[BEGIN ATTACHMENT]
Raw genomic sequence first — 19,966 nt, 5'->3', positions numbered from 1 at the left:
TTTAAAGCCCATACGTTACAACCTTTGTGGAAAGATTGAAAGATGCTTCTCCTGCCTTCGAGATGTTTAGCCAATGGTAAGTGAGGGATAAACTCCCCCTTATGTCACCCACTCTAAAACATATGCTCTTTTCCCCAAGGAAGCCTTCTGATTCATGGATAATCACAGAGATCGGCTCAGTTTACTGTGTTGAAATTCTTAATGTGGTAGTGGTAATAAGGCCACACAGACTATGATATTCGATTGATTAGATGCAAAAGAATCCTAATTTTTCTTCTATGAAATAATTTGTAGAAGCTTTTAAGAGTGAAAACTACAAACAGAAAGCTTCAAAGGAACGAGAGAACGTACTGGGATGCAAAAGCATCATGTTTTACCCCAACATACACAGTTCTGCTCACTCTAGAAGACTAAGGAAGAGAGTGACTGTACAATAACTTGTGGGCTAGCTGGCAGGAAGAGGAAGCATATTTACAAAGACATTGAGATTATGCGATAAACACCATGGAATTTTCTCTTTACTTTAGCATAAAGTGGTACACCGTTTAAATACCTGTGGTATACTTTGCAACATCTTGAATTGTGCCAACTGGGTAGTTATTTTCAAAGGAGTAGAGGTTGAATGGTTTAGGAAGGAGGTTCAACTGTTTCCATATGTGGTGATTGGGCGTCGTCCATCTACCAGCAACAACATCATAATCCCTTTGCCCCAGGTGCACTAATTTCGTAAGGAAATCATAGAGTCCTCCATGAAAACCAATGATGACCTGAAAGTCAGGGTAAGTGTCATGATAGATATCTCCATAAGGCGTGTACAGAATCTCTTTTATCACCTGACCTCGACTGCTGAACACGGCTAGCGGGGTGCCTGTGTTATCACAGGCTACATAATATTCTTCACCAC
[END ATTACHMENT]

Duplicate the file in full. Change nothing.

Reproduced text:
Raw genomic sequence first — 19,966 nt, 5'->3', positions numbered from 1 at the left:
TTTAAAGCCCATACGTTACAACCTTTGTGGAAAGATTGAAAGATGCTTCTCCTGCCTTCGAGATGTTTAGCCAATGGTAAGTGAGGGATAAACTCCCCCTTATGTCACCCACTCTAAAACATATGCTCTTTTCCCCAAGGAAGCCTTCTGATTCATGGATAATCACAGAGATCGGCTCAGTTTACTGTGTTGAAATTCTTAATGTGGTAGTGGTAATAAGGCCACACAGACTATGATATTCGATTGATTAGATGCAAAAGAATCCTAATTTTTCTTCTATGAAATAATTTGTAGAAGCTTTTAAGAGTGAAAACTACAAACAGAAAGCTTCAAAGGAACGAGAGAACGTACTGGGATGCAAAAGCATCATGTTTTACCCCAACATACACAGTTCTGCTCACTCTAGAAGACTAAGGAAGAGAGTGACTGTACAATAACTTGTGGGCTAGCTGGCAGGAAGAGGAAGCATATTTACAAAGACATTGAGATTATGCGATAAACACCATGGAATTTTCTCTTTACTTTAGCATAAAGTGGTACACCGTTTAAATACCTGTGGTATACTTTGCAACATCTTGAATTGTGCCAACTGGGTAGTTATTTTCAAAGGAGTAGAGGTTGAATGGTTTAGGAAGGAGGTTCAACTGTTTCCATATGTGGTGATTGGGCGTCGTCCATCTACCAGCAACAACATCATAATCCCTTTGCCCCAGGTGCACTAATTTCGTAAGGAAATCATAGAGTCCTCCATGAAAACCAATGATGACCTGAAAGTCAGGGTAAGTGTCATGATAGATATCTCCATAAGGCGTGTACAGAATCTCTTTTATCACCTGACCTCGACTGCTGAACACGGCTAGCGGGGTGCCTGTGTTATCACAGGCTACATAATATTCTTCACCAC